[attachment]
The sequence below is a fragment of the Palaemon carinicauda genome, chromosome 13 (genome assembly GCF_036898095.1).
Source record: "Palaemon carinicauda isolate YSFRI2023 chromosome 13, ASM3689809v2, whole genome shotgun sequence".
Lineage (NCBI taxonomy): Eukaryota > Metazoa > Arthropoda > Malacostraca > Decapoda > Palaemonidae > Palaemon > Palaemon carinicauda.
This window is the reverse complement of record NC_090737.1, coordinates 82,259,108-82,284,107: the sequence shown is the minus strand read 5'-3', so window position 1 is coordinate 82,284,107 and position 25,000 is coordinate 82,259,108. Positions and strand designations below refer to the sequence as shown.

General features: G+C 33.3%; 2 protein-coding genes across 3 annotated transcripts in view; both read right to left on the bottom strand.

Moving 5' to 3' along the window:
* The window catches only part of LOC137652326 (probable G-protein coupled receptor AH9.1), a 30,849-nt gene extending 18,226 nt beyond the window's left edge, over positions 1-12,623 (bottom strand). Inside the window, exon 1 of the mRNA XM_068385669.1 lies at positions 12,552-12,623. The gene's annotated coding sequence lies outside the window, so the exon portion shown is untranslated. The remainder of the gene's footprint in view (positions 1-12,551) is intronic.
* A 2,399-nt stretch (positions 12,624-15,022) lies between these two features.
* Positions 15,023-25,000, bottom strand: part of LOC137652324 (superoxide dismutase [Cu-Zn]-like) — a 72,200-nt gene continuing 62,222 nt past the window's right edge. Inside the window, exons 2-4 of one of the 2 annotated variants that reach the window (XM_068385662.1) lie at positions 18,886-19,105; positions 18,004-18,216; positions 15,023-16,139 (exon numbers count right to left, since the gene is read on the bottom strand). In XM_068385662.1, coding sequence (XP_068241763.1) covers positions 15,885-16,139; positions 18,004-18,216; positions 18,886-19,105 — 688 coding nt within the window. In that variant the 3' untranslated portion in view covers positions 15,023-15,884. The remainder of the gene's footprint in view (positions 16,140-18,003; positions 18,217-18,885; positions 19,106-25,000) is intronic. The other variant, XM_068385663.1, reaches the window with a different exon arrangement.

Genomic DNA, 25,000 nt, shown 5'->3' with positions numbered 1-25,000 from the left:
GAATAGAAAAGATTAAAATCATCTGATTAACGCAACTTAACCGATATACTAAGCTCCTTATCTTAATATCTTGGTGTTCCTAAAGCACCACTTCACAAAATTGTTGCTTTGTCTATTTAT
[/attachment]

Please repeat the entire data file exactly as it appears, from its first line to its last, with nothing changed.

The sequence below is a fragment of the Palaemon carinicauda genome, chromosome 13 (genome assembly GCF_036898095.1).
Source record: "Palaemon carinicauda isolate YSFRI2023 chromosome 13, ASM3689809v2, whole genome shotgun sequence".
Lineage (NCBI taxonomy): Eukaryota > Metazoa > Arthropoda > Malacostraca > Decapoda > Palaemonidae > Palaemon > Palaemon carinicauda.
This window is the reverse complement of record NC_090737.1, coordinates 82,259,108-82,284,107: the sequence shown is the minus strand read 5'-3', so window position 1 is coordinate 82,284,107 and position 25,000 is coordinate 82,259,108. Positions and strand designations below refer to the sequence as shown.

General features: G+C 33.3%; 2 protein-coding genes across 3 annotated transcripts in view; both read right to left on the bottom strand.

Moving 5' to 3' along the window:
* The window catches only part of LOC137652326 (probable G-protein coupled receptor AH9.1), a 30,849-nt gene extending 18,226 nt beyond the window's left edge, over positions 1-12,623 (bottom strand). Inside the window, exon 1 of the mRNA XM_068385669.1 lies at positions 12,552-12,623. The gene's annotated coding sequence lies outside the window, so the exon portion shown is untranslated. The remainder of the gene's footprint in view (positions 1-12,551) is intronic.
* A 2,399-nt stretch (positions 12,624-15,022) lies between these two features.
* Positions 15,023-25,000, bottom strand: part of LOC137652324 (superoxide dismutase [Cu-Zn]-like) — a 72,200-nt gene continuing 62,222 nt past the window's right edge. Inside the window, exons 2-4 of one of the 2 annotated variants that reach the window (XM_068385662.1) lie at positions 18,886-19,105; positions 18,004-18,216; positions 15,023-16,139 (exon numbers count right to left, since the gene is read on the bottom strand). In XM_068385662.1, coding sequence (XP_068241763.1) covers positions 15,885-16,139; positions 18,004-18,216; positions 18,886-19,105 — 688 coding nt within the window. In that variant the 3' untranslated portion in view covers positions 15,023-15,884. The remainder of the gene's footprint in view (positions 16,140-18,003; positions 18,217-18,885; positions 19,106-25,000) is intronic. The other variant, XM_068385663.1, reaches the window with a different exon arrangement.

Genomic DNA, 25,000 nt, shown 5'->3' with positions numbered 1-25,000 from the left:
GAATAGAAAAGATTAAAATCATCTGATTAACGCAACTTAACCGATATACTAAGCTCCTTATCTTAATATCTTGGTGTTCCTAAAGCACCACTTCACAAAATTGTTGCTTTGTCTATTTAT